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Woody With A Side Of Stuffing

Bird-Be-Gone
By Don Corrigan
Most outdoor/environmental types love woodpeckers. So did I, until one persistent woodpecker started dismantling my house this fall. Here is my column in the Nov. 20th Webster-Kirkwood Times and South County Times about my problems with noisy Woody pecking apart my house.
If you have a solution for my Woody, please share it in the comment section at the bottom of this post. 

There’s a roast bird I desperately want on my table this month — and it’s not a turkey. It’s a woodpecker. The pesky critter has been driving me bonkers after taking a liking to the west side of my cedar panel home.
I used to like woodpeckers. There was Woody, the anthropomorphic, animated woodpecker, whom I spent hours with in my cartoon-watching years. This old TV Woody went on to cameo in the “Who Framed Roger Rabbit” movie of the 1980s.
A woodpecker I also enjoyed in the 1980s was Kirk “Woody” Woodpecker, made famous by the late Kirkwood City Councilman Francis Scheidegger. Quirky Francis had hundreds of plastic woodpeckers that he would attach to trees in Kirkwood. I couldn’t figure out whether his “Woody” was just a friendly joke or a political campaign tactic to win council elections.
In more recent years, I’ve covered some bird walks with the Audubon gang and truly understand their love and admiration for those colorful pileated woodpeckers — and all their conifer-craving cousins.
Now, however, I am not feeling the love for woodpeckers. I’ve spoken to several hardware dealers who, off-the-record, suggested a pellet gun and a  good aim. That’s not how I roll and, besides, it’s against the law. My aim is to discourage the woodpeckers – not to deep-six them.
Another hardware dealer advised hanging two pie pans on the side of the house to scare these persistent airborne piledrivers. But the birds are only frightened by these when the wind is blowing — and the banging pans are worse than the rat-a-tat-tat of varmints remodeling my house.
When all else fails, go to the world wide web. On the Internet, you will find such remedies as: an electronic Bird-X Ultrasonic at $569.95 that repels birds with ultrasonic sounds. I can buy 300 tubes of repair caulk for that kind of money, so, no thanks.
Numerous hawk and owl decoys for exterior-wall mounting are sold on Amazon. Customer reviews say the woodpeckers are only scared of these plastic predators for a few days, then they make friends with them.
How about wrapping the house up in Bird-X Polypropylene BirdNet? I can also use this netting to catch my fall from the ladder while trying to wrap the entire house in bird netting. Sounds like a plan – a bad one.
A “Guaranteed Effective from Day One HydroGuard” is also an option. This motion-activated sprinkler automatically detects birds (or bears) as they approach, and repels them with a short, but startling burst of water.
I finally hung and strung two five-packs of Bird-B-Gone Diverters, with “mock predator eyes” and shiny reflective surfaces to startle and scare off woodpeckers. I’ve told neighbors they are temporary holiday decorations.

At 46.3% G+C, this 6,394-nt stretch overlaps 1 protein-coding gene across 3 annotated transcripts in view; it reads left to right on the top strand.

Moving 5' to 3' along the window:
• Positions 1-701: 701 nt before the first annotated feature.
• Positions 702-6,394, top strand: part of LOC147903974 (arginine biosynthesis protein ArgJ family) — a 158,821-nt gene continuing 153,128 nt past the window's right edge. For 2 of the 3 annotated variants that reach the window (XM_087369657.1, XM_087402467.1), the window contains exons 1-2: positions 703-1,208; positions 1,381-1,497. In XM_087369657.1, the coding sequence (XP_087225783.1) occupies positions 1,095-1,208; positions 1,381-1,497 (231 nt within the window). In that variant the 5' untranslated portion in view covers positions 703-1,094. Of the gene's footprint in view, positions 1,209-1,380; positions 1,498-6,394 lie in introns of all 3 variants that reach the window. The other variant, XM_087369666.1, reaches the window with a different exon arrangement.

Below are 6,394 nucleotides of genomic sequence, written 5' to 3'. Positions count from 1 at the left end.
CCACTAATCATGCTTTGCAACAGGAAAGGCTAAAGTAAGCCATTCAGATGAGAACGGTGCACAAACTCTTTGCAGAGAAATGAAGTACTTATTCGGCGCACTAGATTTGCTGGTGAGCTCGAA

If they don’t work, I can sell them at a holiday garage sale: nice earrings for your crazy aunt – and pasties for any strippers in your family.

 

 

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3 responses to “Woody With A Side Of Stuffing

  1. Don,
    I have a cedar sided cabin in Innsbrook and my son has a cedar sided house in High Ridge. Both places have had a problem with woodpeckers making holes until recently.

    We were told that woodpeckers are solitary birds and do not like to be around other woodpeckers. (I assume this does not apply to mating). The remedy to their pecking was to purchase a plastic replica of a woodpecker and put it near the area they were making holes and they would stay away. I purchased my replica over a year ago with very good results. My son purchased his this spring, also with good results.

    My replica was purchased at Wild Birds Unlimited on Manchester. My son got his at Wild Birds Unlimited on Telegraph. The south store seems to have a better price?

    Frank Peterson

    Liked by 1 person

  2. When in doubt, always consult experts.

    Liked by 1 person

  3. Thanks to Craig Niehaus for sending me to the experts. I also need to thank Jeanette Kopf who recommends woodpecker decoys from Rolling Ridge in Webster Groves. And Connie Kohler of Crestwood offered this: “I feel your pain and the outlook is not good. After the woodpeckers come the squirrels. We too loved our cedar siding but the squirrels moved in after the woodpecker made the holes. We tried owls, steel wool and aluminum cans to plug the holes, but ultimately found the only solution. Vinyl siding. Good luck!”
    I continue the good fight. No vinyl siding for me.

    Like

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